This work began with interviewing Irish women in their 40’s and 50’s. My interest lay in what they thought about their roles and responsibilities. I wanted to reference the concept of cocooning, evolving and the views about the changing roles and responsibilities expressed by those interviewed. Eventually this led me to the Irish myth of the Selkie. Hence the shape and colour.

For those of you unfamiliar with the Selkie here is a very abridged version.

 The Selkie is a seal in the water but can shed this skin and become human. In human form the Selkie is beautiful and the ‘perfect’ wife and mother. If you find and hide her seal skin she will stay with you, but if she locates the skin she will immediately return to the water.

I used a basic crochet stitch that was shown to me when I was very young. Using crochet allows me to reference the age-old tradition with all it symbolises. I include an odd alien stitch, which opens the conversation about intentionality to those who notice it. This might jar with traditionalist. That’s ok by me. The presence of a navel refers to motherhood. The whole idea is to question our roles and the pull of wanting to be ‘free’ of them (even temporarily), while also thoroughly enjoying the varied roles we play.  I wanted to express the feeling of being trapped and that of choice. The aspect of life’s dance and our internal silent struggle.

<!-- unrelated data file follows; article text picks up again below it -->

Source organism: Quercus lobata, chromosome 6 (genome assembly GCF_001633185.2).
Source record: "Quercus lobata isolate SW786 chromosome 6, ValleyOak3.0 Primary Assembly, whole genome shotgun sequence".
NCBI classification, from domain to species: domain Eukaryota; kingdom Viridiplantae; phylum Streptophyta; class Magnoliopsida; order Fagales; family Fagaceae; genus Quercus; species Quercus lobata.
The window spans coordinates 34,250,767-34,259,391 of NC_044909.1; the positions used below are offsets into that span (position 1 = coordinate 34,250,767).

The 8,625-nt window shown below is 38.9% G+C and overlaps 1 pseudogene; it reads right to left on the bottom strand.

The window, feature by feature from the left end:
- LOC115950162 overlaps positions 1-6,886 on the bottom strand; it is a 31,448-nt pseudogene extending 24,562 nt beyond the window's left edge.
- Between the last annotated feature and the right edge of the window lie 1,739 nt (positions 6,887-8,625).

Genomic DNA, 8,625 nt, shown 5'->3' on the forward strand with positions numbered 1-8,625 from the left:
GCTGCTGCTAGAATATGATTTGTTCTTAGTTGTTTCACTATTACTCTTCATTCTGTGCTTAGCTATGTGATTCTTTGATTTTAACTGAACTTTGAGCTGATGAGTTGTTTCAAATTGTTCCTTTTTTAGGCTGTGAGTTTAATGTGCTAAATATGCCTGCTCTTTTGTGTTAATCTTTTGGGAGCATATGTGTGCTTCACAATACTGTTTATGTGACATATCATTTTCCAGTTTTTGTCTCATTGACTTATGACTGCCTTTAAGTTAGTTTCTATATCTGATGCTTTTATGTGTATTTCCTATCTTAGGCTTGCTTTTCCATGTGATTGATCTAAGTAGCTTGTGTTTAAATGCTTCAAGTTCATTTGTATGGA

My choices were also influenced by the fact that we were all being asked to cocoon because of Covid and the challenges that presented.

The performer was chosen for her ability, appearance, and age. She is only 12. An age when many girls reach puberty. This performer could be mistaken for being much older and therefore ready for more than her years should be asked to handle. Her own mother was present throughout the performance.

While creating this work I was also referencing the use of collaborators.

This video performance is not complete and will have further editing of sequence. In its current form the piece is silent and black/white.